Moreover, the past year has seen every alternative measure of unemployment decline. For example, the unemployment rate that includes discouraged workers (workers who have given up looking for a job due to discouragement over their job prospects) fell from 5.3 percent in June 2005 to 4.9 percent in June 2006.


Increased Earnings

Average hourly earnings increased by $0.08 last month, and over the last year, wages have gone up by 3.9 percent. This is the largest increase in earnings since 2001 and is keeping pace with inflation.


Some Americans are concerned that wages are not increasing fast enough, especially for low-wage workers. If the market won't raise wages to help low income Americans get ahead, they argue, perhaps the government can by increasing the minimum wage.


It is an appealing idea, but one that does not work in practice. The vast majority of minimum wage workers do not live in poor households. Over half are under 25,[3] and the average family income of a minimum wage worker exceeds $40,000 a year.[4] Unsurprisingly, research shows that raising the minimum wage does not reduce poverty rates.[5]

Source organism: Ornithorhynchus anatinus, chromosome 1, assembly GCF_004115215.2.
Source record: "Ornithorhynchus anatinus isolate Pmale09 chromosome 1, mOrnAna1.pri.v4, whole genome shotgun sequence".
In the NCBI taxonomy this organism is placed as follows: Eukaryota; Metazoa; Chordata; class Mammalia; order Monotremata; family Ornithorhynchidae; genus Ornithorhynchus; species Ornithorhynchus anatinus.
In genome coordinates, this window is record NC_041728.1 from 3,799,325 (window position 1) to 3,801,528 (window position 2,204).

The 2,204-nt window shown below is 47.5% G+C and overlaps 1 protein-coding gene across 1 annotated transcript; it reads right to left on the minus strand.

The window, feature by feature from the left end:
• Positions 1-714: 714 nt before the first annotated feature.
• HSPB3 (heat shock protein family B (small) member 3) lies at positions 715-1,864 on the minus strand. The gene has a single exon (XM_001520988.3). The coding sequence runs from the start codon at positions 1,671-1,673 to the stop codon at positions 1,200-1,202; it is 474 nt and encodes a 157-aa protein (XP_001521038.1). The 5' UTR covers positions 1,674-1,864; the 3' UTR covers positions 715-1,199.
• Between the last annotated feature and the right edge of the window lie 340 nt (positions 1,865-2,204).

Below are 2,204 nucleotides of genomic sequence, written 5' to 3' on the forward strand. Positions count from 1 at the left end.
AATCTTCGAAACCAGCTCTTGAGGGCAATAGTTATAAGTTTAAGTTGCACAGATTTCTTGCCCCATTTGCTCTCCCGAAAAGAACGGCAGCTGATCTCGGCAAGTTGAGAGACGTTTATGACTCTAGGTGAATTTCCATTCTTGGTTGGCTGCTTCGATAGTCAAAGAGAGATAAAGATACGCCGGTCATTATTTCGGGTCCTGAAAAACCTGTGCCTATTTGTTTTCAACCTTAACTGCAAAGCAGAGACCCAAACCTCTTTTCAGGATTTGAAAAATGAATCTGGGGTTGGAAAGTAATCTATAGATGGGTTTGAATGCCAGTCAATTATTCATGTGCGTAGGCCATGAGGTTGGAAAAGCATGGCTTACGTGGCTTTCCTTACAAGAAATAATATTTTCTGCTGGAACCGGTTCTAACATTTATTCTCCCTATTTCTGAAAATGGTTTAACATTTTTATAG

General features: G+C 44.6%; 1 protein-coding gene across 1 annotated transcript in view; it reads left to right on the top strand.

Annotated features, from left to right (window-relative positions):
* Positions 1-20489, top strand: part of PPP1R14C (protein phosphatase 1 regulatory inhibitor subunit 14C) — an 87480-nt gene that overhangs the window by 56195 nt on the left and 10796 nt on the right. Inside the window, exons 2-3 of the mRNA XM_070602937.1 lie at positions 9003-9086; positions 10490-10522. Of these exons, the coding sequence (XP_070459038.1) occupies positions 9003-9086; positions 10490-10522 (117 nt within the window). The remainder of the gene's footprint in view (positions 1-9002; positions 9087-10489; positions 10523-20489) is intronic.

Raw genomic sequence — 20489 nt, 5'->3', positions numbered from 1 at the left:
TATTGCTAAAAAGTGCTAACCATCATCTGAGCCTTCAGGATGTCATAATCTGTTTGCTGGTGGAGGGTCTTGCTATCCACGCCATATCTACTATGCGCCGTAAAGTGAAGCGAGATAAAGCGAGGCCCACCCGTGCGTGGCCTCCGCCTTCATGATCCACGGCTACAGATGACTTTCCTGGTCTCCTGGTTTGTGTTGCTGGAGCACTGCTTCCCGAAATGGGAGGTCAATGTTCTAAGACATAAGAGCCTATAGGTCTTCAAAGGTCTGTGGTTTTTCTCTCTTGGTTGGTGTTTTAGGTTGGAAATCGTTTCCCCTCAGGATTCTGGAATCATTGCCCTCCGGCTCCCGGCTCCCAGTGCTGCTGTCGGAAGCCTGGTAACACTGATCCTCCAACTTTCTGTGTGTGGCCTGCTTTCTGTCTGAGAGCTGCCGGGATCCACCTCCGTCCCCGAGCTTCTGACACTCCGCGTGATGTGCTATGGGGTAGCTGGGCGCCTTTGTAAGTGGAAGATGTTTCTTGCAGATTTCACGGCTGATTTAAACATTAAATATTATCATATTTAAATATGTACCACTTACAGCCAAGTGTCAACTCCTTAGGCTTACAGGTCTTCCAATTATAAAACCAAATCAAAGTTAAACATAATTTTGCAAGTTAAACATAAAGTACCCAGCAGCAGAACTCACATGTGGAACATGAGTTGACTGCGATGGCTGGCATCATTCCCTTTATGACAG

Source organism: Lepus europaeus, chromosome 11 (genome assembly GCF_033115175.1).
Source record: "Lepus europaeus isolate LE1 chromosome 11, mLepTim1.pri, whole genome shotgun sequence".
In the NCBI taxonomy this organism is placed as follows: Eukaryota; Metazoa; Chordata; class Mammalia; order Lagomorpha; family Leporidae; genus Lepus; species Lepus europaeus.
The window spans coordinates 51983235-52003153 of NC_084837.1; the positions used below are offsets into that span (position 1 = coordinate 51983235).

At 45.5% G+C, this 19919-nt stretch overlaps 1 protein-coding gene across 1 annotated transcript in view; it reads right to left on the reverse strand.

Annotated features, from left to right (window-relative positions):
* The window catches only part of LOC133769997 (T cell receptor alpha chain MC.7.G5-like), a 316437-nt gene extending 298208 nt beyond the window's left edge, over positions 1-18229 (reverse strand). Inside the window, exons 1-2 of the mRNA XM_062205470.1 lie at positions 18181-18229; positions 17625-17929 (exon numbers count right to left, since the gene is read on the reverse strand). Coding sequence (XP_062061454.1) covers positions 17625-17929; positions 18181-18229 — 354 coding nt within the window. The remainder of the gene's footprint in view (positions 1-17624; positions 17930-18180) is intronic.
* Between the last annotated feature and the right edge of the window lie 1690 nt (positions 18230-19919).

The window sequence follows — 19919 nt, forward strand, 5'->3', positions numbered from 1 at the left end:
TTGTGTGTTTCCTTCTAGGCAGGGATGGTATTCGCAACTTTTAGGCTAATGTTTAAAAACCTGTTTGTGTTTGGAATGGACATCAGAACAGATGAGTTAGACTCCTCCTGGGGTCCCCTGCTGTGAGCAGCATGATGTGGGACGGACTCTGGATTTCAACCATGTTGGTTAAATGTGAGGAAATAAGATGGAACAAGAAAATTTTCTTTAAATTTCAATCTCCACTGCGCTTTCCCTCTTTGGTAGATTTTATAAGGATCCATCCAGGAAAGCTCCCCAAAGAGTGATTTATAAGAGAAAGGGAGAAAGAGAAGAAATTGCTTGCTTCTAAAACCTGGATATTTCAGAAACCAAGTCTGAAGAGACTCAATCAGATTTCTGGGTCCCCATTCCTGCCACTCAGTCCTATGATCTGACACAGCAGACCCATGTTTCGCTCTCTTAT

While it does little to help the poor, the minimum wage has at least one unintended side effect: It reduces workers' long-term earnings. Research shows that increases in the minimum wage reduce the earnings and employment prospects of workers who were exposed to those increases over a decade later.[6] Higher minimum wages reduce job training investment, encourage students to drop out of school, and destroy entry-level job opportunities that can provide experience and skills. All of these hurt workers over the long term. Higher minimum wages hurt the very people they intend to help.



The June jobs report shows an economy that is successful at putting Americans to work. More Americans are working now than ever before, and periods of unemployment are milder than they were in the past. Earnings rose sharply last month and have increased over the past year.